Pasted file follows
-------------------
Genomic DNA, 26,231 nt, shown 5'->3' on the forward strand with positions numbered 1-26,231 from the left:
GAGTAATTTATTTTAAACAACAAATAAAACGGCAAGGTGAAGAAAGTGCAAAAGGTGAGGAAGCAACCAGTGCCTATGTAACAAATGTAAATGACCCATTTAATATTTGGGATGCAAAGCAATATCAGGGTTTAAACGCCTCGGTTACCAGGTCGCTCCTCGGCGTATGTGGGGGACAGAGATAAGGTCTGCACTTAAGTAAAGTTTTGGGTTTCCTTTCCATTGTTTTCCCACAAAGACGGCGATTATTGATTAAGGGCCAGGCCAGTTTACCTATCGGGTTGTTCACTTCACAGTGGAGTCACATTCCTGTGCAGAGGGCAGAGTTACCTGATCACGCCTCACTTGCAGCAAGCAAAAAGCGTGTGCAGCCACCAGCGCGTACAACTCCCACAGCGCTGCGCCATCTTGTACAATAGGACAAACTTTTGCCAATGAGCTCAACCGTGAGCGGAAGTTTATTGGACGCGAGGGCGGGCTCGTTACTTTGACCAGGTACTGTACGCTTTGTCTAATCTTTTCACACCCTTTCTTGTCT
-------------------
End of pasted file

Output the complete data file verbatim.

Genomic DNA, 26,231 nt, shown 5'->3' on the forward strand with positions numbered 1-26,231 from the left:
GAGTAATTTATTTTAAACAACAAATAAAACGGCAAGGTGAAGAAAGTGCAAAAGGTGAGGAAGCAACCAGTGCCTATGTAACAAATGTAAATGACCCATTTAATATTTGGGATGCAAAGCAATATCAGGGTTTAAACGCCTCGGTTACCAGGTCGCTCCTCGGCGTATGTGGGGGACAGAGATAAGGTCTGCACTTAAGTAAAGTTTTGGGTTTCCTTTCCATTGTTTTCCCACAAAGACGGCGATTATTGATTAAGGGCCAGGCCAGTTTACCTATCGGGTTGTTCACTTCACAGTGGAGTCACATTCCTGTGCAGAGGGCAGAGTTACCTGATCACGCCTCACTTGCAGCAAGCAAAAAGCGTGTGCAGCCACCAGCGCGTACAACTCCCACAGCGCTGCGCCATCTTGTACAATAGGACAAACTTTTGCCAATGAGCTCAACCGTGAGCGGAAGTTTATTGGACGCGAGGGCGGGCTCGTTACTTTGACCAGGTACTGTACGCTTTGTCTAATCTTTTCACACCCTTTCTTGTCT